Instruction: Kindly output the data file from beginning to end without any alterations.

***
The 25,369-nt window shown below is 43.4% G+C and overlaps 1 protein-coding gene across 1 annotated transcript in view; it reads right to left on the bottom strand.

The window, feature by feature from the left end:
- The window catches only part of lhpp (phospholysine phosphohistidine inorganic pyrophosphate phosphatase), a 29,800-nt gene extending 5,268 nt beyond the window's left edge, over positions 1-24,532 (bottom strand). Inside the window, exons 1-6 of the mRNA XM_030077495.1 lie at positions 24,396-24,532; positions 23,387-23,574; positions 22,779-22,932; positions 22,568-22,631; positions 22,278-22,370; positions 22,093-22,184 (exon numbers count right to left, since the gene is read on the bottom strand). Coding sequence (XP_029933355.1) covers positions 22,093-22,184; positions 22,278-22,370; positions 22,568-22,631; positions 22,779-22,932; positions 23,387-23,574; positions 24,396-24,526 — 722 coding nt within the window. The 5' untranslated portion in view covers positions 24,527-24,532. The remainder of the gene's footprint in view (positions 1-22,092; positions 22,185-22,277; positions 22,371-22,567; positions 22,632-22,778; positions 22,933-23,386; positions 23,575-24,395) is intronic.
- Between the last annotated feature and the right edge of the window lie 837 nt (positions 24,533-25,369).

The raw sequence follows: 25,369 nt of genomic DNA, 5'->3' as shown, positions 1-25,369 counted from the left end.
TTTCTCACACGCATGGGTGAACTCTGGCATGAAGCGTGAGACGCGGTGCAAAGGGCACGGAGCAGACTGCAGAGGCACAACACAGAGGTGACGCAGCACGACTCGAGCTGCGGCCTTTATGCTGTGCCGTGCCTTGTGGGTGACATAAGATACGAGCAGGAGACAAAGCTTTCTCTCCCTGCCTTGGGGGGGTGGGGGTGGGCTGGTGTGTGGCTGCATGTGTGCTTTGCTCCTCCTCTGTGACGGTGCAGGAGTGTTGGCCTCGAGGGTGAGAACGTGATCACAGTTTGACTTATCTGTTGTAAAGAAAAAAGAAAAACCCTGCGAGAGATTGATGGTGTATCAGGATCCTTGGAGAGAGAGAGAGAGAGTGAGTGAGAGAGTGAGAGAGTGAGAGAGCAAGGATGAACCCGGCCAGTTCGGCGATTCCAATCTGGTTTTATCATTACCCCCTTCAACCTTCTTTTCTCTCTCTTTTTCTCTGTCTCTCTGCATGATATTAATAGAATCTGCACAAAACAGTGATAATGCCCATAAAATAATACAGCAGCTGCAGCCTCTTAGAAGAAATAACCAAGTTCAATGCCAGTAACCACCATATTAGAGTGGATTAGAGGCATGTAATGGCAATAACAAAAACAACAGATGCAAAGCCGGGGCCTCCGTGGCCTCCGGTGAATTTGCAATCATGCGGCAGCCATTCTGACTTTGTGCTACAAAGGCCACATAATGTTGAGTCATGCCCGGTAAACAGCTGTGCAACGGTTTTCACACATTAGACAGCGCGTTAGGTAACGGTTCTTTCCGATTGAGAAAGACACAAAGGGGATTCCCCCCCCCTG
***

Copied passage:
The 25,369-nt window shown below is 43.4% G+C and overlaps 1 protein-coding gene across 1 annotated transcript in view; it reads right to left on the bottom strand.

The window, feature by feature from the left end:
- The window catches only part of lhpp (phospholysine phosphohistidine inorganic pyrophosphate phosphatase), a 29,800-nt gene extending 5,268 nt beyond the window's left edge, over positions 1-24,532 (bottom strand). Inside the window, exons 1-6 of the mRNA XM_030077495.1 lie at positions 24,396-24,532; positions 23,387-23,574; positions 22,779-22,932; positions 22,568-22,631; positions 22,278-22,370; positions 22,093-22,184 (exon numbers count right to left, since the gene is read on the bottom strand). Coding sequence (XP_029933355.1) covers positions 22,093-22,184; positions 22,278-22,370; positions 22,568-22,631; positions 22,779-22,932; positions 23,387-23,574; positions 24,396-24,526 — 722 coding nt within the window. The 5' untranslated portion in view covers positions 24,527-24,532. The remainder of the gene's footprint in view (positions 1-22,092; positions 22,185-22,277; positions 22,371-22,567; positions 22,632-22,778; positions 22,933-23,386; positions 23,575-24,395) is intronic.
- Between the last annotated feature and the right edge of the window lie 837 nt (positions 24,533-25,369).

The raw sequence follows: 25,369 nt of genomic DNA, 5'->3' as shown, positions 1-25,369 counted from the left end.
TTTCTCACACGCATGGGTGAACTCTGGCATGAAGCGTGAGACGCGGTGCAAAGGGCACGGAGCAGACTGCAGAGGCACAACACAGAGGTGACGCAGCACGACTCGAGCTGCGGCCTTTATGCTGTGCCGTGCCTTGTGGGTGACATAAGATACGAGCAGGAGACAAAGCTTTCTCTCCCTGCCTTGGGGGGGTGGGGGTGGGCTGGTGTGTGGCTGCATGTGTGCTTTGCTCCTCCTCTGTGACGGTGCAGGAGTGTTGGCCTCGAGGGTGAGAACGTGATCACAGTTTGACTTATCTGTTGTAAAGAAAAAAGAAAAACCCTGCGAGAGATTGATGGTGTATCAGGATCCTTGGAGAGAGAGAGAGAGAGTGAGTGAGAGAGTGAGAGAGTGAGAGAGCAAGGATGAACCCGGCCAGTTCGGCGATTCCAATCTGGTTTTATCATTACCCCCTTCAACCTTCTTTTCTCTCTCTTTTTCTCTGTCTCTCTGCATGATATTAATAGAATCTGCACAAAACAGTGATAATGCCCATAAAATAATACAGCAGCTGCAGCCTCTTAGAAGAAATAACCAAGTTCAATGCCAGTAACCACCATATTAGAGTGGATTAGAGGCATGTAATGGCAATAACAAAAACAACAGATGCAAAGCCGGGGCCTCCGTGGCCTCCGGTGAATTTGCAATCATGCGGCAGCCATTCTGACTTTGTGCTACAAAGGCCACATAATGTTGAGTCATGCCCGGTAAACAGCTGTGCAACGGTTTTCACACATTAGACAGCGCGTTAGGTAACGGTTCTTTCCGATTGAGAAAGACACAAAGGGGATTCCCCCCCCCTG